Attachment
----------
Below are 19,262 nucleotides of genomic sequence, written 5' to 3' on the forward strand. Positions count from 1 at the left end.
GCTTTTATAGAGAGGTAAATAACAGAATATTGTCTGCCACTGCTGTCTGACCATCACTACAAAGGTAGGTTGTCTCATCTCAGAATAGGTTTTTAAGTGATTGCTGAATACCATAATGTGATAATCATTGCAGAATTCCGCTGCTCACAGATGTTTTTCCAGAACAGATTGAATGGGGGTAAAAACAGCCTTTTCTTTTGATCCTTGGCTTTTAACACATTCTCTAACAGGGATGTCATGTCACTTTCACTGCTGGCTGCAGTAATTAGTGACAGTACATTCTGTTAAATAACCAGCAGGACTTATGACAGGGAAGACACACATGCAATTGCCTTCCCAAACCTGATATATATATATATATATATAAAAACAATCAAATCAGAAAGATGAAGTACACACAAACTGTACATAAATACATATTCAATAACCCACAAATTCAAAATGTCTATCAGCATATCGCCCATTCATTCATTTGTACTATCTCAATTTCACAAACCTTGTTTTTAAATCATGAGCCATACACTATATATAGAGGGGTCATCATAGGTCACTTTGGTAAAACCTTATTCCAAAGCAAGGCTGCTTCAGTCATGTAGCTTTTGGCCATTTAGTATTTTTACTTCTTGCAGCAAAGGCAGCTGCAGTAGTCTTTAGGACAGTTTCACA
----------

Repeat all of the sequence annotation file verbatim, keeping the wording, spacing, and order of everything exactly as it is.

Below are 19,262 nucleotides of genomic sequence, written 5' to 3' on the forward strand. Positions count from 1 at the left end.
GCTTTTATAGAGAGGTAAATAACAGAATATTGTCTGCCACTGCTGTCTGACCATCACTACAAAGGTAGGTTGTCTCATCTCAGAATAGGTTTTTAAGTGATTGCTGAATACCATAATGTGATAATCATTGCAGAATTCCGCTGCTCACAGATGTTTTTCCAGAACAGATTGAATGGGGGTAAAAACAGCCTTTTCTTTTGATCCTTGGCTTTTAACACATTCTCTAACAGGGATGTCATGTCACTTTCACTGCTGGCTGCAGTAATTAGTGACAGTACATTCTGTTAAATAACCAGCAGGACTTATGACAGGGAAGACACACATGCAATTGCCTTCCCAAACCTGATATATATATATATATATATAAAAACAATCAAATCAGAAAGATGAAGTACACACAAACTGTACATAAATACATATTCAATAACCCACAAATTCAAAATGTCTATCAGCATATCGCCCATTCATTCATTTGTACTATCTCAATTTCACAAACCTTGTTTTTAAATCATGAGCCATACACTATATATAGAGGGGTCATCATAGGTCACTTTGGTAAAACCTTATTCCAAAGCAAGGCTGCTTCAGTCATGTAGCTTTTGGCCATTTAGTATTTTTACTTCTTGCAGCAAAGGCAGCTGCAGTAGTCTTTAGGACAGTTTCACA